Wednesday, October 16, 2013

There Goes My Hero By: Karen Pilarski

 Every year during Oscar Award shows mom would sigh over the memorials. "Oh, not so and so!" As a kid I would shake my head. I didn't recognize the faces as the somber music played.  It wasn't until I was older that I understood why she was upset. It is hard coming to terms with a role model becoming older.

Fans and parents have been up in arms over Miley Cyrus sticking out her tongue and singing about drugs. When she was younger she portrayed a glittered and blonde superstar named Hannah Montana. Her 'normal' self was a chocolate haired and casually dressed girl. Hannah's hijinks were tame compared to real life shenanigans of younger people in the public eye. Eventually the Disney tween grew up. Yet her fan base seemed reluctant to let go of the old persona.

As most teens do, Cyrus rebelled  but her battle was against the typecast. Her hair now shortened and bleached blonde. Lips are painted a sultry color. Her style of music, clothes and dance moves are revealing and raw.

Parents are typical in the resistance of letting their children become adults. In older eyes little ones still have missing teeth, bruised arms and scratched off fake tattoos. Even though Cyrus is not their daughter, she is held up as "America's daughter." Forever fourteen going on fifteen. The pint sized group who grew up watching Cyrus have trouble seeing her as an adult.

Last week I read on Twitter that radio host Casey Kasem was having significant health problems. To my bewilderment, realized Kasem was in his 80's.

As a kid I loved listening to the radio countdown on Sundays to see if my favorite song hit number one. Kasem would read the long distance dedications. He was my radio hero, with his way of invoking empathy through the radio lines. Tears would stain my cheek listening to the person's situation. The beat of each word he spoke had emotion in each syllable. He was my radio hero.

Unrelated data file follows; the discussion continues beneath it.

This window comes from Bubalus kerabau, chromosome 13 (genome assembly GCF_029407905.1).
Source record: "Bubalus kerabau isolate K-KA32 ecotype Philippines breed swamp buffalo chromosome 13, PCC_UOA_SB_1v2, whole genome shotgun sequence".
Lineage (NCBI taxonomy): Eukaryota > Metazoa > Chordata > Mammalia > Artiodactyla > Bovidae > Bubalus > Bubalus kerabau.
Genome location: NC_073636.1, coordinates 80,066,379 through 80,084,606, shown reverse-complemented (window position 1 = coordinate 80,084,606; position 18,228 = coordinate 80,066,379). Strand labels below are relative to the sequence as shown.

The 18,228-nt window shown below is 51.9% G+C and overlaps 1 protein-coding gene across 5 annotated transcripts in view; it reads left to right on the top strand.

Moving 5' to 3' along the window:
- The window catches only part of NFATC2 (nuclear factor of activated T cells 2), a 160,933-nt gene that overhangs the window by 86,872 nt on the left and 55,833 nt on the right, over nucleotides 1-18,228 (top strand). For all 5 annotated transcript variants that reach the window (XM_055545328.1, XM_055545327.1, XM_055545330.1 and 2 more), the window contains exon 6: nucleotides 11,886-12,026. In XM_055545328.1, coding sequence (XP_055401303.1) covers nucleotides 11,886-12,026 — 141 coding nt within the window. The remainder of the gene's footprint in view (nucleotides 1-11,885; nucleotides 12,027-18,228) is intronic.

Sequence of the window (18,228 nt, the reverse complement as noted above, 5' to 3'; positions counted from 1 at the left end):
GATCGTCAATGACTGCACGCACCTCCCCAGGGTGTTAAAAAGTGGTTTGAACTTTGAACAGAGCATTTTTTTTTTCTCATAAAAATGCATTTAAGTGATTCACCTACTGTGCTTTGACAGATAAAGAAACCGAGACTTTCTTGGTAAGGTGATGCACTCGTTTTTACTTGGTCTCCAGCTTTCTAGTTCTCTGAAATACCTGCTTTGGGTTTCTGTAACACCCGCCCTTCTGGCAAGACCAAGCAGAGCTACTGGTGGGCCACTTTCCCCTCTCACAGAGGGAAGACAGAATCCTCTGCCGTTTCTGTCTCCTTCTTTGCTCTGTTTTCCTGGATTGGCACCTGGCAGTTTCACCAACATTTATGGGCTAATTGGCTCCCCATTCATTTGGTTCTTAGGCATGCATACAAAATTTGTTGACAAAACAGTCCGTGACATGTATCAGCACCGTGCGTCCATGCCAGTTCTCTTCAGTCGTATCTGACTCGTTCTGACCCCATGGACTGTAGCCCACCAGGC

Kasem had a soothing voice . His show was relaxing and hip and cool.  I couldn't get over the fact that he was in his 80's. I knew I was getting older by the aches and grey hairs. Foolishly I never contemplated my heroes aging. Just like my mom, I would become saddened when I would hear of of a sudden passing of a personal favorite like Bea Arthur or Don Knotts.

The situation with Cyrus is not different. We remember others in a certain light and it is a hard concept to shake. When people think of child star Macaulay Culkin often the picture of a fuzzy red sweater and hands slapped on the face is envisioned. Culkin is a tad younger than I am now. It is hard to think of him as an adult and struggling actor even though I too am a struggling artist. Cyrus is a talented singer wanting to stay relevant in a main stream society.

Foo Fighters had a song called "My Hero" in the 1990's. The song is about someone the singer looks up to however, it is astonishing to realize the hero with all the bells and whistles of super powers is actually a normal human being. 

Cyrus and Kasem are typical people who change and become older in time. It doesn't diminish their influence and accomplishments. Reality diminishes the facade that all heroes remain young and frozen in time. All role models lose their way or change their tunes. If we remember that notion, than we can mature along with our beloved heroes and allow their legacies to live on. More importantly, allow the ones we idolize to develop new talents and accolades. Otherwise we are no different than parents who can't cut the umbilical cord and let their kids go.